Doug: You know, we conducted some research at the end of last year with some simple questions on how the impact cloud adoption, you know, has sort of necessitated changes in identity programs and almost half the respondents said, yeah, our organization's adoption of cloud service either has or will have significant impact in how we think about identity and access management. More specifically, you know, with sort of areas around, hey, we want to start using them at bay, maybe adaptive auth, want to extend SSO to more cloud properties. And then fast forward to, you know, late spring when we started to conduct research around work from home. And in addition to finding things like, you know, most organizations are experiencing increase in cyberattacks, increase in phishing around using COVID-19 as a lure. We're finding priorities to really secure remote users include things like updating access policies, but also to your point, you know, securing new mobile devices. Because, you know, increasingly more of us now are using devices that we weren't using before to access corporate resources. And so, devices are now part of how you establish trust, and dare I say zero trust. So, just to wrap up this first video, give us a quick perspective on how you think about the role of device in a zero trust context?
Greg: Even prior to COVID, there are more sophisticated customers and the IT directors and security people that would, you know, evaluate us and purchase us. They had already moved on from the concept of BYOD. Absolutely, positively, not a way to keep your company secure. I mean, half these people are working on their son's, you know, gaming laptop, riddled with malware, and they're trying to access corporate resources from it. So, you can't necessarily guarantee that you'll be safe. So, a corporate managed machine, we had already seen a massive trend towards that. We're now living the reality of a domainless enterprise. I mean, the domain is elastic. It is exactly where you and your device are. We want to put that emphasis on where the device is, who is accessing and currently logged in with a valid session on that device, what security policies exist on that device, what applications, be it approved or nefarious and the applications and files, live on that device. And frankly, what is the security posture overall for that device? And this is what JumpCloud has become prior to COVID too. Change that password from within the confines of that box, let the machine receive that securely. You can't phish a session inside of your box, especially if you're looking and have the appropriate security controls, looking for key stroking, etc. Let the machine assert your identity and those password changes back to wherever it needs to be securely.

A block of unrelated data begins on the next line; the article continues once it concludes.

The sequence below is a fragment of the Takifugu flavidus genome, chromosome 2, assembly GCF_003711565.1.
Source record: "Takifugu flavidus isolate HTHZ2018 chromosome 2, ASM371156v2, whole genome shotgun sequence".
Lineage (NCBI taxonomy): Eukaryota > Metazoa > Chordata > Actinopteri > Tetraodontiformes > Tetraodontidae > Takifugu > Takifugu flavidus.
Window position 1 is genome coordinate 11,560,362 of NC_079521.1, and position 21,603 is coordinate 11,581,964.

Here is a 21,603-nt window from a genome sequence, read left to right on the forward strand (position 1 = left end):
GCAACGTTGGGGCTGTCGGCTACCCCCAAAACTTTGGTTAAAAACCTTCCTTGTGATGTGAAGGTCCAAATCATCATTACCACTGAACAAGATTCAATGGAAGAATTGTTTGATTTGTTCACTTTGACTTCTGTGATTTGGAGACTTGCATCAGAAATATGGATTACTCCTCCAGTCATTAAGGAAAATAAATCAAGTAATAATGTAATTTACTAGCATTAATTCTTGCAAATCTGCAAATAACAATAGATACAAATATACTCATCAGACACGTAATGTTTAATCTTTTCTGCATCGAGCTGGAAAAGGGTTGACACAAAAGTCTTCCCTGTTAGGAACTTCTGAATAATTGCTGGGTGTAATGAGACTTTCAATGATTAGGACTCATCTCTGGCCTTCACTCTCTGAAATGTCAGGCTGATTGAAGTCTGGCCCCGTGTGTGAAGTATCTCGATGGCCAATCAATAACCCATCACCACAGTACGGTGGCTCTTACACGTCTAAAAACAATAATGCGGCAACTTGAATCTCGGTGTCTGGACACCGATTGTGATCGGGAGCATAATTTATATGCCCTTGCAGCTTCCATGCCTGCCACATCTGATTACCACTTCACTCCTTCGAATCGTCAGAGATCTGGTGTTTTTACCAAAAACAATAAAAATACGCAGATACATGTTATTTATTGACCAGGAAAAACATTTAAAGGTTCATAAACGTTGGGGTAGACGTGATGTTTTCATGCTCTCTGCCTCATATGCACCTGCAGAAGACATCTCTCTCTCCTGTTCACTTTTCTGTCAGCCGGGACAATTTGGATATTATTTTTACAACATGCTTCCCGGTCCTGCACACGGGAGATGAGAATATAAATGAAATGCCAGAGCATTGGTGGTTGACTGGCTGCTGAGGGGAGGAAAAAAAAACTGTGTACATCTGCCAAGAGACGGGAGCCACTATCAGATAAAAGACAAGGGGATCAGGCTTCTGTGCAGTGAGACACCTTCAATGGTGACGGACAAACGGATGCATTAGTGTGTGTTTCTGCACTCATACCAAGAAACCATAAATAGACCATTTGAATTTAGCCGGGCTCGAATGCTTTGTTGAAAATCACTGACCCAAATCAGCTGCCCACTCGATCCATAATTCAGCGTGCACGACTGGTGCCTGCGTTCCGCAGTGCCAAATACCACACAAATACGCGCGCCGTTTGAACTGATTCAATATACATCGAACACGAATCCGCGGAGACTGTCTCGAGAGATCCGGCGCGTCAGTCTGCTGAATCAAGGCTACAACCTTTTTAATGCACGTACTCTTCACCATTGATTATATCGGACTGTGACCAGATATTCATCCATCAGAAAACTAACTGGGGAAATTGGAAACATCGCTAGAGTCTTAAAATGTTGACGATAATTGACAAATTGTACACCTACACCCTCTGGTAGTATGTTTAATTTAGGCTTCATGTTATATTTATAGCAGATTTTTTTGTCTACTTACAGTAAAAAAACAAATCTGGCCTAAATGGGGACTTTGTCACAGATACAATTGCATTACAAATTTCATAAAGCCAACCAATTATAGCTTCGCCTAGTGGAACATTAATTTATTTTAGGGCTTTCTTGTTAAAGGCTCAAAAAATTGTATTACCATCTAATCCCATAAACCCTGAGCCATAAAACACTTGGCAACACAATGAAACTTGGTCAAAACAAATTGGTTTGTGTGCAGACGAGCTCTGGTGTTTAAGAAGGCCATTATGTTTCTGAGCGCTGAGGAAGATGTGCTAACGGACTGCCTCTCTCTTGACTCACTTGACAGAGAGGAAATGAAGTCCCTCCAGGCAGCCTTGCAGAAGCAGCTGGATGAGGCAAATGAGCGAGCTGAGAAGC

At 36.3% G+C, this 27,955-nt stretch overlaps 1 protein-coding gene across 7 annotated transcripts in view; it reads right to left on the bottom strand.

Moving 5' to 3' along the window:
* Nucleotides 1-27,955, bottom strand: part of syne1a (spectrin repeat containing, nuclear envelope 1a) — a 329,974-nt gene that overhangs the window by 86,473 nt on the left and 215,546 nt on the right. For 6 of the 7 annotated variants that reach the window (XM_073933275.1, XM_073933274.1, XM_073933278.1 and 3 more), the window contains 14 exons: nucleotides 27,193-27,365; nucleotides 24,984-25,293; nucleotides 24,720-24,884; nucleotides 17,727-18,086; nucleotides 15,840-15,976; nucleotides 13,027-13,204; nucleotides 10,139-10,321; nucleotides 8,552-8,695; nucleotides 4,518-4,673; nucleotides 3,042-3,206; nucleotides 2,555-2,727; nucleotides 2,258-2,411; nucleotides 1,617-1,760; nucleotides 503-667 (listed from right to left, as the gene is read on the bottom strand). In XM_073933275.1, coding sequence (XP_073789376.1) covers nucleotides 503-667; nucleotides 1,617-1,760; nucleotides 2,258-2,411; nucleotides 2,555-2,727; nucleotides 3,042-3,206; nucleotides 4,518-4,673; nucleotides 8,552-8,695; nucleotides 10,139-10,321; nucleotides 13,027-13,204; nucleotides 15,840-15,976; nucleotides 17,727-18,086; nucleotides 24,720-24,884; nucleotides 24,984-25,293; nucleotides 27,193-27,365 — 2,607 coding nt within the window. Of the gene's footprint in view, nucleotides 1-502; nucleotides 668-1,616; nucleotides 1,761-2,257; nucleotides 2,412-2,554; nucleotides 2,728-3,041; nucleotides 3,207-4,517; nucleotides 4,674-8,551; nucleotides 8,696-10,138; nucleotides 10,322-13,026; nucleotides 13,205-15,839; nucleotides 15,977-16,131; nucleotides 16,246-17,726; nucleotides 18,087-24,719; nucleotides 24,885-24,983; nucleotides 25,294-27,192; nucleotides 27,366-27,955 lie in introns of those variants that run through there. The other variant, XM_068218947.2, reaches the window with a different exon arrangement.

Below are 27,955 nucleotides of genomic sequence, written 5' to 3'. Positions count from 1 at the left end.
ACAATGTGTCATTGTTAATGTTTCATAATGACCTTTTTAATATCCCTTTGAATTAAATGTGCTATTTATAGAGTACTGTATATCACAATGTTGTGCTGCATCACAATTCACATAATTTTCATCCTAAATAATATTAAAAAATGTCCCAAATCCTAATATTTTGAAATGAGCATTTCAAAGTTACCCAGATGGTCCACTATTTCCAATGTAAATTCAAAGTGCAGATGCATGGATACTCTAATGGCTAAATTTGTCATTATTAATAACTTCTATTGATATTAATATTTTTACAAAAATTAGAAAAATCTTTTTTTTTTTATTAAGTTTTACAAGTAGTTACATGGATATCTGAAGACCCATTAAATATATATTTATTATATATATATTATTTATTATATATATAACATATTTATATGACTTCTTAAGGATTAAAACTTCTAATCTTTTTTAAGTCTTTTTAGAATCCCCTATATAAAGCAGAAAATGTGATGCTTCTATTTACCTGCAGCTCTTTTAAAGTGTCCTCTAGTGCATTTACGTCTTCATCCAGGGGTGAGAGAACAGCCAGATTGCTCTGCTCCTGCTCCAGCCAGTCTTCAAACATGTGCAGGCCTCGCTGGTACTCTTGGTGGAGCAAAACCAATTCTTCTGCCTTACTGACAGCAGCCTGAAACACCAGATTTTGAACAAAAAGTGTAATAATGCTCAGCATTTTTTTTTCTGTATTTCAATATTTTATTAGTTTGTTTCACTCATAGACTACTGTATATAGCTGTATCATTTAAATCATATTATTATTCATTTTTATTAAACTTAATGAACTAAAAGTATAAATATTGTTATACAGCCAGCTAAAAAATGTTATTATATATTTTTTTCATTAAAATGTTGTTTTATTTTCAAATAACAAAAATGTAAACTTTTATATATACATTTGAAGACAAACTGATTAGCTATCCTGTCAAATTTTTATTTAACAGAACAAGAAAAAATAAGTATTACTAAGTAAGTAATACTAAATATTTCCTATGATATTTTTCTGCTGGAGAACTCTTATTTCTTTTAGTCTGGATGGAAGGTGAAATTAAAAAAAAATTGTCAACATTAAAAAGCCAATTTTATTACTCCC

Doug: Yeah. Greg, you bet. I mean, great points. These are all attributes of identity in today's remote work reality and really thinking, you know, going from a domain view to a user perimeter view. So, hey, great conversation. Suffice to say, we've just scratched the surface. We look forward to sharing with you some more thoughts on how cloud and remote work has impacted identity access management priorities in the next video in this series.